PetroSun has announced it will begin operation of its commercial algae-to-biofuels facility on April 1st, 2008.
The facility, located in Rio Hondo Texas, will produce an estimated 4.4 million gallons of algal oil and 110 million lbs. of biomass per year off a series of saltwater ponds spanning 1,100 acres. Twenty of those acres will be reserved for the experimental production of a renewable JP8 jet-fuel.
Gordon LeBlanc, Jr., CEO of PetroSun, had this to say:
“Our business model has been focused on proving the commercial feasibility of the firms’ algae-to-biofuels technology during the past eighteen months. Whether we have arrived at this point in time by a superior technological approach, sheer luck or a redneck can-do attitude, the fact remains that microalgae can outperform the current feedstocks utilized for conversion to biodiesel and ethanol, yet do not impact the consumable food markets or fresh water resources.”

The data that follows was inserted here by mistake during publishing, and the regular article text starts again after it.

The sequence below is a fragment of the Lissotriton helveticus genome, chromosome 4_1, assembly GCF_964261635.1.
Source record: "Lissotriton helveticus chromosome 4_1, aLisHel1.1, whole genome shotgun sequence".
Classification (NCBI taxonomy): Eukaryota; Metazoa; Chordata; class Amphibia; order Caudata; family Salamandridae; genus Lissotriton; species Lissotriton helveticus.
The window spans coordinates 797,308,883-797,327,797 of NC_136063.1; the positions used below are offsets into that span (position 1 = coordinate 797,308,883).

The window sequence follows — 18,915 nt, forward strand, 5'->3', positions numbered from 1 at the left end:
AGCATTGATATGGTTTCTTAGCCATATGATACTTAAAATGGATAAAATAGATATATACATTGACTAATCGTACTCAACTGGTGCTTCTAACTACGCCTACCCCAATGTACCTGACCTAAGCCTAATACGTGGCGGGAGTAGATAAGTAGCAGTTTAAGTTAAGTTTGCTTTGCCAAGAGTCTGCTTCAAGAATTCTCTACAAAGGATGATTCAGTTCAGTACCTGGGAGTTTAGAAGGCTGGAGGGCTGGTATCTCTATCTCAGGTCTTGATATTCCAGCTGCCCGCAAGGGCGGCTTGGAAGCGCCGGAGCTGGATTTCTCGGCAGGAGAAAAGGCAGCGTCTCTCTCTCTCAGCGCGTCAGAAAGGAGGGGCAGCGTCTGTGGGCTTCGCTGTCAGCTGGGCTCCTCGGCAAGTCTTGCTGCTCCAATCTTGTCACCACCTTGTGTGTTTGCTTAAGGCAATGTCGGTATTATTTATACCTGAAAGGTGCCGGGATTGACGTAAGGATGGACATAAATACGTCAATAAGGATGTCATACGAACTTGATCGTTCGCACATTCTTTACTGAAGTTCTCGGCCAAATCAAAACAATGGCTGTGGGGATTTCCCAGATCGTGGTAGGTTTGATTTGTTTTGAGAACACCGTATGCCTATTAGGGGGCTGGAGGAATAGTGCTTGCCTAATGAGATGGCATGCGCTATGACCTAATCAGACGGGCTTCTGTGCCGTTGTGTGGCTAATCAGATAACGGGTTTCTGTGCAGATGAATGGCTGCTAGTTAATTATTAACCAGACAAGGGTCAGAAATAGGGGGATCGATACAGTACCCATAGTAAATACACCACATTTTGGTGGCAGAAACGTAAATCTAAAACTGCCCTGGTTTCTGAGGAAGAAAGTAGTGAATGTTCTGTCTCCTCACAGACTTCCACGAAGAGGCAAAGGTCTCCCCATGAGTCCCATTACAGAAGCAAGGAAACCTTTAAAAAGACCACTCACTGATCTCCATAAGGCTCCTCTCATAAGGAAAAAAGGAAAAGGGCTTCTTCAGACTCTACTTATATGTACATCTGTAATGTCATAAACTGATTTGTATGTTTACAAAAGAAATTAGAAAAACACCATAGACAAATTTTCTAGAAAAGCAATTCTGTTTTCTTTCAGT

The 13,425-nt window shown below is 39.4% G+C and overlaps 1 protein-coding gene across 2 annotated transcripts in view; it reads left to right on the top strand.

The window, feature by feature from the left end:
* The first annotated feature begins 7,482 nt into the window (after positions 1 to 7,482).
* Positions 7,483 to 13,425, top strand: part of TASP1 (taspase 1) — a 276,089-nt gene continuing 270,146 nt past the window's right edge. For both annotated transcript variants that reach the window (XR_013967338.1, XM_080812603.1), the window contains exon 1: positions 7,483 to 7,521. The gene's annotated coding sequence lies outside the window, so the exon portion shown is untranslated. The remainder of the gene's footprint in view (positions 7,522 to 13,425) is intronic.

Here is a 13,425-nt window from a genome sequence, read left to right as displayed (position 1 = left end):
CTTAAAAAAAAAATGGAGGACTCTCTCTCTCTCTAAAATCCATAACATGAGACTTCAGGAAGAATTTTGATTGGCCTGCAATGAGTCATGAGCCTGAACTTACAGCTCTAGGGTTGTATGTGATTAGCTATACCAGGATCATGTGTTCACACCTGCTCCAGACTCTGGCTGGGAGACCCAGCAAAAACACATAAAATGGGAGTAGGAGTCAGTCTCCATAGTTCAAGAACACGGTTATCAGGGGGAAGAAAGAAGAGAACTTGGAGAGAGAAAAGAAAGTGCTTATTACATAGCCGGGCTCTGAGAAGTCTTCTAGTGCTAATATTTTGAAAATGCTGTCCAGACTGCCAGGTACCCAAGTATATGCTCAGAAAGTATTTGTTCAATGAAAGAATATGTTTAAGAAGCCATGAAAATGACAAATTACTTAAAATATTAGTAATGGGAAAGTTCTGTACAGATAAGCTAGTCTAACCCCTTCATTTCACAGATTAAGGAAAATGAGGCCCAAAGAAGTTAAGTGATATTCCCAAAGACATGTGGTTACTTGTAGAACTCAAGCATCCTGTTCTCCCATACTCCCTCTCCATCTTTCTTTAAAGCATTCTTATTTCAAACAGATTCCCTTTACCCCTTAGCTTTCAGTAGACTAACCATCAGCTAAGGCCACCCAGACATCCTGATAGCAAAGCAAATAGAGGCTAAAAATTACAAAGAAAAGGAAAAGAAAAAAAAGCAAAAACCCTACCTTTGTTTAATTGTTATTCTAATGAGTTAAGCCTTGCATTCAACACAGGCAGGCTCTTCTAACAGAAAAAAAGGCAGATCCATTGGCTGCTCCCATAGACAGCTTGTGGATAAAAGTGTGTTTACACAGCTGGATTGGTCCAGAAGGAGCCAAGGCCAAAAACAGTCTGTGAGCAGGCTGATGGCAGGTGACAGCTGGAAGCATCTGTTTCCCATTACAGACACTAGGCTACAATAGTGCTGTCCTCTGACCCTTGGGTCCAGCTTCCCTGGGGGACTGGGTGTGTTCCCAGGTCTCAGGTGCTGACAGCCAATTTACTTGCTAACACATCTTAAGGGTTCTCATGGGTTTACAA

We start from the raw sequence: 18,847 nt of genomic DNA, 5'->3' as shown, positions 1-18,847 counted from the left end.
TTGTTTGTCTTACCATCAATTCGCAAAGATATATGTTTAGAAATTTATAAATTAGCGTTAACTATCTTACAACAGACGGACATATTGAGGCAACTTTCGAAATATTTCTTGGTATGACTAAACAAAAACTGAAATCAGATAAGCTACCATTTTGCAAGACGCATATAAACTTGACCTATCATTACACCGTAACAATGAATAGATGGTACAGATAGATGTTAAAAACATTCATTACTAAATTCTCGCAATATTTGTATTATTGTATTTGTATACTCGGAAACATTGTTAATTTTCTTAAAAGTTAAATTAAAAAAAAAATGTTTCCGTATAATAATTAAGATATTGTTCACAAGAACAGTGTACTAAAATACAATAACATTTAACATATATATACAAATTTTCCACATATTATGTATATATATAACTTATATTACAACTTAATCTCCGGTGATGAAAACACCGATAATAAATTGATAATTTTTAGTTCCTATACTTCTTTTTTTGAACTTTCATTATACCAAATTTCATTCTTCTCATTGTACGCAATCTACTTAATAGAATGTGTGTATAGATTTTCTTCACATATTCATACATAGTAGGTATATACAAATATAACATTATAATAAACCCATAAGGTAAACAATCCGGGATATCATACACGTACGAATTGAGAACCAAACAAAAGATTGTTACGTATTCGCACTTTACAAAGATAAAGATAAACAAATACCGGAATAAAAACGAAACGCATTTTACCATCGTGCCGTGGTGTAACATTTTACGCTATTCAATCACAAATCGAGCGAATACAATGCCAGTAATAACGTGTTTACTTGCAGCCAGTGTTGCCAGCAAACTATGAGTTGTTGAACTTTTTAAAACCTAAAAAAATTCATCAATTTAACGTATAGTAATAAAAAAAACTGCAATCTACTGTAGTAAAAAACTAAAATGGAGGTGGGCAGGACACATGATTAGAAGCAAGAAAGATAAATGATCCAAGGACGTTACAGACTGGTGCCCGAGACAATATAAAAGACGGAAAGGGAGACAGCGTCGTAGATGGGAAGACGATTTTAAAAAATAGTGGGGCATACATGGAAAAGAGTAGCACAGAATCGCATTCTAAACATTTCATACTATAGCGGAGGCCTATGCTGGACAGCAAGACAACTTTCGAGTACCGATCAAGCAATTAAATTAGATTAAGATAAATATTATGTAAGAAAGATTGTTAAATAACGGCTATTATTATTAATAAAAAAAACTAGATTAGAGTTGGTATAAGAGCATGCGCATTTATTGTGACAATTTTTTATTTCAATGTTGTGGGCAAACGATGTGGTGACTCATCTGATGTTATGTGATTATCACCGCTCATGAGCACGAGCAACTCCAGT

Microalgae have garnered considerable attention, since acre-by-acre microalgae can produce 30-100 times the oil yield of soybeans on marginal land and in brackish water. The biomass left-over from oil-pressing can either be fed to cattle as a protein supplement, or fermented into ethanol.
The big problem has been figuring out how to collect and press the algae, and in the case of open ponds, to prevent contamination by invasive species. PetroSun seems to have figured it out, and this may be the first algae biofuel plant to get off the ground.
Continue reading about algae biodiesel on Page 2:
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